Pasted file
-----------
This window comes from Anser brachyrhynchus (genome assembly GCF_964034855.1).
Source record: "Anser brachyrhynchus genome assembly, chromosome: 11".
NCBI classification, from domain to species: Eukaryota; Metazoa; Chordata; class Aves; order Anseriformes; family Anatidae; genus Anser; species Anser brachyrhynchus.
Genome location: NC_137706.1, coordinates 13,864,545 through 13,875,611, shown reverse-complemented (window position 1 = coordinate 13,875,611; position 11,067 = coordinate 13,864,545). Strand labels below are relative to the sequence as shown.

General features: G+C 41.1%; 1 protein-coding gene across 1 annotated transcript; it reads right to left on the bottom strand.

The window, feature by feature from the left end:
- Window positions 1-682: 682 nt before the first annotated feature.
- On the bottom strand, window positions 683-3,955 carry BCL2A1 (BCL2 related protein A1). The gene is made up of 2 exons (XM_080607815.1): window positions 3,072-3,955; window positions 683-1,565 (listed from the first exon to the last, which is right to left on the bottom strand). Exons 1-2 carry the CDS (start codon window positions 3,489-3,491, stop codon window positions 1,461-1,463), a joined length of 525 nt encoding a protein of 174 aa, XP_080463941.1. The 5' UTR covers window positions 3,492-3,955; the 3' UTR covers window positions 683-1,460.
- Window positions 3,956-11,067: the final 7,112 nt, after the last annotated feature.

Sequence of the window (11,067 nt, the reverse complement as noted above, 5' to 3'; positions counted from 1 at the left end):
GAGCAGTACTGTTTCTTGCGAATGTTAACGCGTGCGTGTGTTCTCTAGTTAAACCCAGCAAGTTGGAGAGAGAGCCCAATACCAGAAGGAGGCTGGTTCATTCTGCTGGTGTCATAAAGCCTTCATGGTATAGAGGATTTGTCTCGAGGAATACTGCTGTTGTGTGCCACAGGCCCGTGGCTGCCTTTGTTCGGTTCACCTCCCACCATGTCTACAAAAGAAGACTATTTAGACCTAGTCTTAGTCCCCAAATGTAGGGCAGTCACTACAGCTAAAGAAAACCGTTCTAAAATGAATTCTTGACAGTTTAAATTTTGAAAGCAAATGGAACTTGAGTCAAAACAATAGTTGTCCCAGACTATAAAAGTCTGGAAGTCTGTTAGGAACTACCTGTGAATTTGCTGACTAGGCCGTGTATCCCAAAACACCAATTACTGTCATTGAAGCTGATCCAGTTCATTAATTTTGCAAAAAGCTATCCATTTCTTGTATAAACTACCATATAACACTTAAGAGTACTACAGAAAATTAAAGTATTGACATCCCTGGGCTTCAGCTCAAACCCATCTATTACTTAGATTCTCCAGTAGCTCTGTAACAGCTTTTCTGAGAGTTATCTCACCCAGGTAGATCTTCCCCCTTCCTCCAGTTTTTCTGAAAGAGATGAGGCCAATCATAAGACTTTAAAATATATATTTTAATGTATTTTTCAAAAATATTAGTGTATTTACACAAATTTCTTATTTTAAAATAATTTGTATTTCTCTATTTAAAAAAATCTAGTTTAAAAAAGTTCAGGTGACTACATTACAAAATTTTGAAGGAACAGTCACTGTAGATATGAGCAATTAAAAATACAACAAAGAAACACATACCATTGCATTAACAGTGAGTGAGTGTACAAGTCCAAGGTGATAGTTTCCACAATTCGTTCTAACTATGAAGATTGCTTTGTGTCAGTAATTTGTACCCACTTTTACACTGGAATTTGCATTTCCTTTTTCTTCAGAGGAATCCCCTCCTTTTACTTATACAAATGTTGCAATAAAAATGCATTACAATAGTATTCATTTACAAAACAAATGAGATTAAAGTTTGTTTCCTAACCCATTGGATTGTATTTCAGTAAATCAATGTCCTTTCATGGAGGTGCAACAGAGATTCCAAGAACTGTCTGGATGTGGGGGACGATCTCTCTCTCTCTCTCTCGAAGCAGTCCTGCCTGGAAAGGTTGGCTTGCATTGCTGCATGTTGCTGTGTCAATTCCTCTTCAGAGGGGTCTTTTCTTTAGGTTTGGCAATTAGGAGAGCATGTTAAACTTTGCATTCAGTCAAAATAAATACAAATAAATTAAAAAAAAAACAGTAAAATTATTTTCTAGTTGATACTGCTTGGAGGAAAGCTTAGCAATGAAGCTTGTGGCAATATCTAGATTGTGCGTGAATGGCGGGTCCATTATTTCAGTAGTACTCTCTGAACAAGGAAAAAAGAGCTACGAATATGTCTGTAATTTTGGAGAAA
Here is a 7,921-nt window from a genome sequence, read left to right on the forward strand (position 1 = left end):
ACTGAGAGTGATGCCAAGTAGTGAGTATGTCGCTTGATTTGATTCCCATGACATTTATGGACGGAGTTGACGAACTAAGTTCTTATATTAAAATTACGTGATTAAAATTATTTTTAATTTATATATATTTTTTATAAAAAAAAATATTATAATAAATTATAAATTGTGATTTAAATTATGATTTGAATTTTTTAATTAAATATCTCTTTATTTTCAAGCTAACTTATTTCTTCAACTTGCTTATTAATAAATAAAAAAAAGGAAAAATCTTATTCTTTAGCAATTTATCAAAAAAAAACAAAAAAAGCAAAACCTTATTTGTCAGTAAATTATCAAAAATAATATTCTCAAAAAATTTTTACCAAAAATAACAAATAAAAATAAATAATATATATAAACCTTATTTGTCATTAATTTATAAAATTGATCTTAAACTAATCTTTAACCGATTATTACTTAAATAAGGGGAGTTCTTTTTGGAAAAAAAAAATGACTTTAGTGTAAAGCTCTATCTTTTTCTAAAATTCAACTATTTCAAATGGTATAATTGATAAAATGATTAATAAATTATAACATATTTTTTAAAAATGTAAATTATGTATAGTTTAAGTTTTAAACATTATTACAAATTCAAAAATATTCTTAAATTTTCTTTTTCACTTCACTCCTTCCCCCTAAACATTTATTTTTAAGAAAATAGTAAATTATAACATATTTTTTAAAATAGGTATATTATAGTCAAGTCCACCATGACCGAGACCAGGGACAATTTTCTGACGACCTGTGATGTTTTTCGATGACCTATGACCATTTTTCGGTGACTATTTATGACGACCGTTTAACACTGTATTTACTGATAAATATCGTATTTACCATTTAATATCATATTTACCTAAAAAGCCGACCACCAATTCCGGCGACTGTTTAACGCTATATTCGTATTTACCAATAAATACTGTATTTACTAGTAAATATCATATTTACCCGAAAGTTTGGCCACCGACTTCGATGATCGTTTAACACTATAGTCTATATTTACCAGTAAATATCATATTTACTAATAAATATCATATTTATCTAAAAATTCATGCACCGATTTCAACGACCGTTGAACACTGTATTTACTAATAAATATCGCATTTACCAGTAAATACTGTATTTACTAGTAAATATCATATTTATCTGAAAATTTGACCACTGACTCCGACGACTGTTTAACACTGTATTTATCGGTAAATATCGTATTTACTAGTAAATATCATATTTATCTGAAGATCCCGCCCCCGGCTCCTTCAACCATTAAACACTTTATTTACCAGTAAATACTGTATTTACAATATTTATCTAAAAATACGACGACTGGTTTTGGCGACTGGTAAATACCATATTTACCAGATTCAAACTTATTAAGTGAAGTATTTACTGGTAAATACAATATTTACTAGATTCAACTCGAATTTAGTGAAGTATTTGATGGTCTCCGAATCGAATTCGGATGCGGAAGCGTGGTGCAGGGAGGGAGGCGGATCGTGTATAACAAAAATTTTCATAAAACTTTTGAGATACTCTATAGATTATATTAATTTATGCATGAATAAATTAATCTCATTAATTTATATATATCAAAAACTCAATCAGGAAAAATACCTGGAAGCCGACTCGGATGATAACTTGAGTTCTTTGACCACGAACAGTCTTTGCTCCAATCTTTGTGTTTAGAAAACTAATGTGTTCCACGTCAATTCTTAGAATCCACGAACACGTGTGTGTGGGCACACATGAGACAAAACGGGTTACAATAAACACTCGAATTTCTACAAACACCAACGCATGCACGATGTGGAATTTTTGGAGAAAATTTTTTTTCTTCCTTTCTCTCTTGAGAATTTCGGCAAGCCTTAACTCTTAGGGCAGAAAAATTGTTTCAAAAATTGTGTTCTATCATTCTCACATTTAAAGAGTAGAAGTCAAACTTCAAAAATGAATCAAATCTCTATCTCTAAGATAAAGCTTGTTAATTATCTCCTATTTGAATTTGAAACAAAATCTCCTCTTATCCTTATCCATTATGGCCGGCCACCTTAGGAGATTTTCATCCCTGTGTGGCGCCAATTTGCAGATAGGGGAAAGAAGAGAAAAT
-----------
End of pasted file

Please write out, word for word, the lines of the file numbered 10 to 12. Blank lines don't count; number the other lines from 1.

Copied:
Sequence of the window (11,067 nt, the reverse complement as noted above, 5' to 3'; positions counted from 1 at the left end):
GAGCAGTACTGTTTCTTGCGAATGTTAACGCGTGCGTGTGTTCTCTAGTTAAACCCAGCAAGTTGGAGAGAGAGCCCAATACCAGAAGGAGGCTGGTTCATTCTGCTGGTGTCATAAAGCCTTCATGGTATAGAGGATTTGTCTCGAGGAATACTGCTGTTGTGTGCCACAGGCCCGTGGCTGCCTTTGTTCGGTTCACCTCCCACCATGTCTACAAAAGAAGACTATTTAGACCTAGTCTTAGTCCCCAAATGTAGGGCAGTCACTACAGCTAAAGAAAACCGTTCTAAAATGAATTCTTGACAGTTTAAATTTTGAAAGCAAATGGAACTTGAGTCAAAACAATAGTTGTCCCAGACTATAAAAGTCTGGAAGTCTGTTAGGAACTACCTGTGAATTTGCTGACTAGGCCGTGTATCCCAAAACACCAATTACTGTCATTGAAGCTGATCCAGTTCATTAATTTTGCAAAAAGCTATCCATTTCTTGTATAAACTACCATATAACACTTAAGAGTACTACAGAAAATTAAAGTATTGACATCCCTGGGCTTCAGCTCAAACCCATCTATTACTTAGATTCTCCAGTAGCTCTGTAACAGCTTTTCTGAGAGTTATCTCACCCAGGTAGATCTTCCCCCTTCCTCCAGTTTTTCTGAAAGAGATGAGGCCAATCATAAGACTTTAAAATATATATTTTAATGTATTTTTCAAAAATATTAGTGTATTTACACAAATTTCTTATTTTAAAATAATTTGTATTTCTCTATTTAAAAAAATCTAGTTTAAAAAAGTTCAGGTGACTACATTACAAAATTTTGAAGGAACAGTCACTGTAGATATGAGCAATTAAAAATACAACAAAGAAACACATACCATTGCATTAACAGTGAGTGAGTGTACAAGTCCAAGGTGATAGTTTCCACAATTCGTTCTAACTATGAAGATTGCTTTGTGTCAGTAATTTGTACCCACTTTTACACTGGAATTTGCATTTCCTTTTTCTTCAGAGGAATCCCCTCCTTTTACTTATACAAATGTTGCAATAAAAATGCATTACAATAGTATTCATTTACAAAACAAATGAGATTAAAGTTTGTTTCCTAACCCATTGGATTGTATTTCAGTAAATCAATGTCCTTTCATGGAGGTGCAACAGAGATTCCAAGAACTGTCTGGATGTGGGGGACGATCTCTCTCTCTCTCTCTCGAAGCAGTCCTGCCTGGAAAGGTTGGCTTGCATTGCTGCATGTTGCTGTGTCAATTCCTCTTCAGAGGGGTCTTTTCTTTAGGTTTGGCAATTAGGAGAGCATGTTAAACTTTGCATTCAGTCAAAATAAATACAAATAAATTAAAAAAAAAACAGTAAAATTATTTTCTAGTTGATACTGCTTGGAGGAAAGCTTAGCAATGAAGCTTGTGGCAATATCTAGATTGTGCGTGAATGGCGGGTCCATTATTTCAGTAGTACTCTCTGAACAAGGAAAAAAGAGCTACGAATATGTCTGTAATTTTGGAGAAA
Here is a 7,921-nt window from a genome sequence, read left to right on the forward strand (position 1 = left end):